flickr creative commons photo Raising the Flag by selyfriday
This has nothing to do with McDonalds, but I loved the flickr image so much, I’m making a metaphorical stretch.
No, this is a clarion call to Remember the Blog! As we get more distributed in where our e-attention goes, be it various social networks, virtual worlds, and more recently twitter, I’m wondering, as are others, about a decline in blogging.
- Steve Rubel pondered, posed the question (on twitter). Now, here’s where it gets interesting. Will people spend less time writing or reading blogs and more time Twittering? I posed this question on Twitter and got a resounding no. I am not so sure.
- The Guardian reported a summary of the Gartner report suggesting blogging is on the decline New research by Gartner, the US technology analyst, suggests the number of new blogs peaked in October and that an estimated 200m have been abandoned and left to rot in cyberspace.
- Marshall Kirkpatrick is twittering more than blogging. I was honestly woken up last week by the fear that I would stop blogging because Twitter is so much more compelling.
- D’arcy Norman first noted his shift in blogging versus social networking, I’ve been posting to my blog far less frequently than ever before, in the entire history of this blog. Why is that? I’m still busy doing stuff. I’m still active in all the same places. The only shift lately is that I’ve also been much more active in social networking sites, specifically Twitter and Facebook., but later, after his discussion of the twitter disgruntled Scott Leslie, spoke more about Blogs and the Twitter– If people are pumping their content and energy into Twitter, something that is by nature largely ephemeral and transient (both in server uptime and lifespan of content) then the blogosphere is effectively losing out.
So this is a second of two blog posts I am published that are somewhat propelled by Scott’s frustration with the twitter service, but also nicely flavored with the passion I remember Barbara Ganley evoking in her presentation at Faculty Academy:
I want to speak up for blogging. For ourselves. For our students. And I know that some of you don’t want to feel obligated to blog just because you have your students blog, and that some of you have moved down the road, shedding your blogging for newer clothes. Don’t abandon your practice just yet…
So that’s a long pre-amble, maybe even longer than the statement I was hoping to get to.
Like others mentioned here, and elsewhere, I have gotten a good vibe from the whiffs of the things like tiwtter and other high engaging “presence now” social network tools. But I never, ever, EVUH see it really knocking off my dedication to the process of my blog. Maybe my attention gets slightly diverted, or posts get spread out, but here is my case for being true to your blog.
- Your blog is your one best public record of who you are, what you think, what you do. This place for me, since I started this back in 2002, was really about Me Documenting Stuff For My Sake. My search saves me, it is my reference, but this blog is the hub, the Grand Central Station, for most things I have done since then.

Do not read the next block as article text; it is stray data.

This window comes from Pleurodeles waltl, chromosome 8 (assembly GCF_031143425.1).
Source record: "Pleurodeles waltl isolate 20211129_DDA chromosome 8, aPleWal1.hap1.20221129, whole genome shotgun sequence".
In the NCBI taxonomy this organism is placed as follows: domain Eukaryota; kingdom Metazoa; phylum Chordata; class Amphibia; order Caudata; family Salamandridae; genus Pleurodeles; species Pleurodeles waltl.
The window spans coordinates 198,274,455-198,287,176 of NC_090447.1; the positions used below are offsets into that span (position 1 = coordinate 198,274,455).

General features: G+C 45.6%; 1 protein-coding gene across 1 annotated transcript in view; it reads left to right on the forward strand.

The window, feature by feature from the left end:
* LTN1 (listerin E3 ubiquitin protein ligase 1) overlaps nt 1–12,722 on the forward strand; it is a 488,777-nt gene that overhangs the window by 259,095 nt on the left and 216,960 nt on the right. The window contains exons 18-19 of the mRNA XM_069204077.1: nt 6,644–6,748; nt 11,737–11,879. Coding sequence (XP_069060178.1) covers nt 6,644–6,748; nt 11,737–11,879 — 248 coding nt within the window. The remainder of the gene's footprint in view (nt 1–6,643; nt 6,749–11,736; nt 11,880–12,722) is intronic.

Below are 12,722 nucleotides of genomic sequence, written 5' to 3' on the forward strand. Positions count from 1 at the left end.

- A blog, with the appropriate addons, presents your public edifice. Okay, this is a restatement of number 1, but with syndication, flikcr badges, del.icio.us rolls, even tweet doo-dads, you can pull in the pieces of your external activities in these other nether places. Yes, technically, there are other “aggregator’ tools that can functionally do the same thing, but not in the personal, customized method a blog provides.
- You (mostly) own the blog. A bit tricky, but if you are running your own copy of blog software on your own domain, that you are God/Goddess of Your Own Data Destiny. Not at the whim of twitters cats or bloggers burps. Well, your ISP may goof up on you, but running your own software, or even using something like WordPress.com, you ought to be able to Get Your Data Out.
- Your Blog is Findable Do you think we will reallu be abel to dig out gems of important information from searches of past tweets? Where does all that flow stuff go? Into the lost sock bureau? Your blog is indexed by Google, Yahoo, technorati, and makes your presence an active light on the web grid.
- Your blog (can be) the most representative voice and mode of your communication. You’re not limited by characters length, or form of expression. You can be a link shover, a long essay-ist. You can write in picture, or in video, or mix them up. You can write novels, vague praise, etc. The blog has no limit really on the form.
Okay, I thought I had compelling reasons, but maybe not. So rather than thinking I can really convince anyone, I make my own statement of dedication to the process of blogging (not the presentation of it, once I referred to blog as both a noun and a verb), including the reflection and commentary on the worlds around me, near and far, of my own place in it, the importance of participating in other blogs via comments.
Take the time, as Barbara has suggested for the notion of “slow-blogging”- hammering out something crafted (not like this stream of consciousness) or worked over like hand made bread, ideas that you kneed (and need), that have had time to let rise a bit. Be provocative. or mysterious. Take a stand, even a I Refuse To Use Cat Ridden Twitter Stand.
As much as I have been excited about all kinds of technology over the last XX years, nothing truly comes close to the subtle power of being able to express ourselves, in the form, shape, tone, colors, that we choose in our own personal blog space.
So set aside twitter for a few nanoseconds of partial attention, and commit something meaningful to your blog, where it will always be, and where it can mean something to others.
Viva La Blog!